An Expanded Model of Culture

When I enter the classroom at the Institute for Intercultural Studies in Bangalore, India, silence befalls the room and the PhD students stand to their feet. Intending the utmost respect, one of the students takes my computer case and walks it to the professor’s desk. Others await my instructions to take their seats. I also am a Lead Faculty in the Anderson College of Business at Regis University in Denver, Colorado. When I enter the classroom in Denver, nothing happens in relationship to me. The students continue talking with each other and I carry my own computer case to the facilitator’s table.

Two distant and different geographic locations. Two dramatically different groups of people. Two “normal” sets of behavior. Two overall cultures. Each culture has its accompanying behaviors, institutions, identity markers, values, and core worldview assumptions. These are derived from a local story. All the elements just listed make up a general model of culture.

In the images that follow, each element or layer in the model of culture is briefly explained. The expanded model of culture starts with a big picture story . . . a metanarrative.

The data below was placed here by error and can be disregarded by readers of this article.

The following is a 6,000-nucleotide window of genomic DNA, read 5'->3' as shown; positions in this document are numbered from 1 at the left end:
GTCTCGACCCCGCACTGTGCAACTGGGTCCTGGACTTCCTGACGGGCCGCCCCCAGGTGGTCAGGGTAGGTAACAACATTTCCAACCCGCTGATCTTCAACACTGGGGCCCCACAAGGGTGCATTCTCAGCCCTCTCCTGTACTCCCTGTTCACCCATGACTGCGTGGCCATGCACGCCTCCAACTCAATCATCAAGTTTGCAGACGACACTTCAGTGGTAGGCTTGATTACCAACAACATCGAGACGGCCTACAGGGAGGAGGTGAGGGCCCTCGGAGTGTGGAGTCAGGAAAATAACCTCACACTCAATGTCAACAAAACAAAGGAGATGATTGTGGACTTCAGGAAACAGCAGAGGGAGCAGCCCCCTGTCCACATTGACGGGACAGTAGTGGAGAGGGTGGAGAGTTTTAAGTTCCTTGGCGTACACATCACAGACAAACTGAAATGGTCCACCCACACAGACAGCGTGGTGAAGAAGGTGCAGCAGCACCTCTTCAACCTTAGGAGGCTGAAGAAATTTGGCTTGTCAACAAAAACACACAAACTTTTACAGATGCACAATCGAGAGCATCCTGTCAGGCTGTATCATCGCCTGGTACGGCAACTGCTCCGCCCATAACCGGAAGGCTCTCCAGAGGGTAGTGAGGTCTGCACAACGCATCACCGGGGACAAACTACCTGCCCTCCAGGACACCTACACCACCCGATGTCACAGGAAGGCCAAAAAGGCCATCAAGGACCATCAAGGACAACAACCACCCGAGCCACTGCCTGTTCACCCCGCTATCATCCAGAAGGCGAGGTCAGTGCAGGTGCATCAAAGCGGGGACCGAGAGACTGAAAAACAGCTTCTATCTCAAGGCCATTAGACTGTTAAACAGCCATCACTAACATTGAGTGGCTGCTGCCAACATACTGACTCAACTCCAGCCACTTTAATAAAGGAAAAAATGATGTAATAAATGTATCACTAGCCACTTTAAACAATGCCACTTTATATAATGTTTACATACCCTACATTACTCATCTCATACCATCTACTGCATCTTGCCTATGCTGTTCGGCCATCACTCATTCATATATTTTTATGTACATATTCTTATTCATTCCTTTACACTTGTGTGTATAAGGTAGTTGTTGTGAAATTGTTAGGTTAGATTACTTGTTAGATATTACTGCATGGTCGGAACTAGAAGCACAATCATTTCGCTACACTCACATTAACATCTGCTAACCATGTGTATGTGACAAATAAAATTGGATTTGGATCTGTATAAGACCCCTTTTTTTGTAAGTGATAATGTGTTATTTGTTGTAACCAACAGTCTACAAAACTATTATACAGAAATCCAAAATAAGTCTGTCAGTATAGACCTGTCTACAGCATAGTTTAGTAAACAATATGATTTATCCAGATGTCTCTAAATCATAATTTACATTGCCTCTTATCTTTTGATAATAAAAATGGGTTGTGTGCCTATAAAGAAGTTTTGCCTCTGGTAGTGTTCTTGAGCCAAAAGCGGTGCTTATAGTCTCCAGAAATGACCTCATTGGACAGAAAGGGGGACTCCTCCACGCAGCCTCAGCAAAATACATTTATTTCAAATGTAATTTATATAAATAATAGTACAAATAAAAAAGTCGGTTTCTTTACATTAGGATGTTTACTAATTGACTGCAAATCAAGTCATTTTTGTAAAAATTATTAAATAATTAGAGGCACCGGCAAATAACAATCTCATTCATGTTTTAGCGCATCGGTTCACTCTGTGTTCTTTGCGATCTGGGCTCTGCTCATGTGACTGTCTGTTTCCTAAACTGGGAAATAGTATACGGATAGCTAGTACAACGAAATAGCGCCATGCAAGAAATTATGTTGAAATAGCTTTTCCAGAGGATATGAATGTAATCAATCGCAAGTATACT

Metanarrative is a big picture story of reality.
Worldview is a network of core assumption about reality.
Values tell us what ought and ought not to be.
Identity markers depict status and role in society.
Identity Markers
Institutions are formalized ways of thinking and behaving.
Socio-Cultural Institutions

[The images in this blog are the property of Global Perspectives Consulting and may not be used without written permission.]

The common story in Bangalore, India, frequently shared and widely known, includes the status and role of “gurus”. Henceforth, common sense says that commonplace behavior is to treat professors with absolute respect within communities of education and beyond.

Any outward observable behavior in all societies has an expanded layer of culture beneath it . . . likely hidden from plain view but tacitly assumed.

Global Perspectives Consulting provides training related to the layers of culture – what they are and how they work together. With general insights about how cultures work, one is able to predict behavior in cross-cultural settings and increase effectiveness in communication and performance.

Dr. Robert Strauss

Dr. Robert Strauss is the Owner of Global Perspective Consulting (GPC). GPC provides consultation and facilitates training to clients in the public, private, and not-for-profit sectors. Dr. Strauss is a member of the International Academy for Intercultural Research (IAIR). Follow him on Twitter: @robert_strauss

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